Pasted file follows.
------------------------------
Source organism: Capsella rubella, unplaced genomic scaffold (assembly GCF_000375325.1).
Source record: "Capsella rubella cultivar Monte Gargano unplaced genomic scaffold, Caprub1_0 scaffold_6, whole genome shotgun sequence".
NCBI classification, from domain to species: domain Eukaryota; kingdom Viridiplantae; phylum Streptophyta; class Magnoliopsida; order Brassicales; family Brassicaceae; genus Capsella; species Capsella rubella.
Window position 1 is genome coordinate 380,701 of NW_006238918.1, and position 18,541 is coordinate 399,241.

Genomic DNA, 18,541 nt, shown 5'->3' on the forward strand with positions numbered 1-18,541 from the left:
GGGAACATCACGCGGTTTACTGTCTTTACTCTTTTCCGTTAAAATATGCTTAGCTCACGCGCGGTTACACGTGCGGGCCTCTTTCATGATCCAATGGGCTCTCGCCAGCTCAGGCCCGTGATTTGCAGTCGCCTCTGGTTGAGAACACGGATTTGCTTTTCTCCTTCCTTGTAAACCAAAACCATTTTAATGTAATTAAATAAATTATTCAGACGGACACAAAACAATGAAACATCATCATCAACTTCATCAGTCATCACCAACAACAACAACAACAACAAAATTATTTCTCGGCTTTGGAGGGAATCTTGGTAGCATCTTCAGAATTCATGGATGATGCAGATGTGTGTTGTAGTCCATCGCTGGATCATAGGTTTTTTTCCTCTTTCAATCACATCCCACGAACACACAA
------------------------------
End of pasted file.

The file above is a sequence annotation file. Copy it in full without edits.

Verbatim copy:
Source organism: Capsella rubella, unplaced genomic scaffold (assembly GCF_000375325.1).
Source record: "Capsella rubella cultivar Monte Gargano unplaced genomic scaffold, Caprub1_0 scaffold_6, whole genome shotgun sequence".
NCBI classification, from domain to species: domain Eukaryota; kingdom Viridiplantae; phylum Streptophyta; class Magnoliopsida; order Brassicales; family Brassicaceae; genus Capsella; species Capsella rubella.
Window position 1 is genome coordinate 380,701 of NW_006238918.1, and position 18,541 is coordinate 399,241.

Genomic DNA, 18,541 nt, shown 5'->3' on the forward strand with positions numbered 1-18,541 from the left:
GGGAACATCACGCGGTTTACTGTCTTTACTCTTTTCCGTTAAAATATGCTTAGCTCACGCGCGGTTACACGTGCGGGCCTCTTTCATGATCCAATGGGCTCTCGCCAGCTCAGGCCCGTGATTTGCAGTCGCCTCTGGTTGAGAACACGGATTTGCTTTTCTCCTTCCTTGTAAACCAAAACCATTTTAATGTAATTAAATAAATTATTCAGACGGACACAAAACAATGAAACATCATCATCAACTTCATCAGTCATCACCAACAACAACAACAACAACAAAATTATTTCTCGGCTTTGGAGGGAATCTTGGTAGCATCTTCAGAATTCATGGATGATGCAGATGTGTGTTGTAGTCCATCGCTGGATCATAGGTTTTTTTCCTCTTTCAATCACATCCCACGAACACACAA